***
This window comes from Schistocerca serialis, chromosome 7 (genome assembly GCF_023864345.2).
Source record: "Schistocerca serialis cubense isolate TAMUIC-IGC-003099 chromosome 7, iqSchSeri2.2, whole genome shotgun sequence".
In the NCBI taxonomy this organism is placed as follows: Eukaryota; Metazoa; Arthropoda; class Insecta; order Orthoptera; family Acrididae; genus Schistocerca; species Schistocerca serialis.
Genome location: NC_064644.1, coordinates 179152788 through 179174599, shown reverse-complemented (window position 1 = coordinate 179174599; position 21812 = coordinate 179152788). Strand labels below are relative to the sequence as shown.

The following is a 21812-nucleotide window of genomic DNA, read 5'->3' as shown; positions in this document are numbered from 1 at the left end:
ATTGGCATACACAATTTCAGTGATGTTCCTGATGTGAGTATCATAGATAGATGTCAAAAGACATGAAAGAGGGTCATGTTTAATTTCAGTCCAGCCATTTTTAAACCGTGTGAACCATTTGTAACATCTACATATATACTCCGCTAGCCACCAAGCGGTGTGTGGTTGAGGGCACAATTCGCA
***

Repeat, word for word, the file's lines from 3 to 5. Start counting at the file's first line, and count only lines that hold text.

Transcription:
In the NCBI taxonomy this organism is placed as follows: Eukaryota; Metazoa; Arthropoda; class Insecta; order Orthoptera; family Acrididae; genus Schistocerca; species Schistocerca serialis.
Genome location: NC_064644.1, coordinates 179152788 through 179174599, shown reverse-complemented (window position 1 = coordinate 179174599; position 21812 = coordinate 179152788). Strand labels below are relative to the sequence as shown.

The following is a 21812-nucleotide window of genomic DNA, read 5'->3' as shown; positions in this document are numbered from 1 at the left end: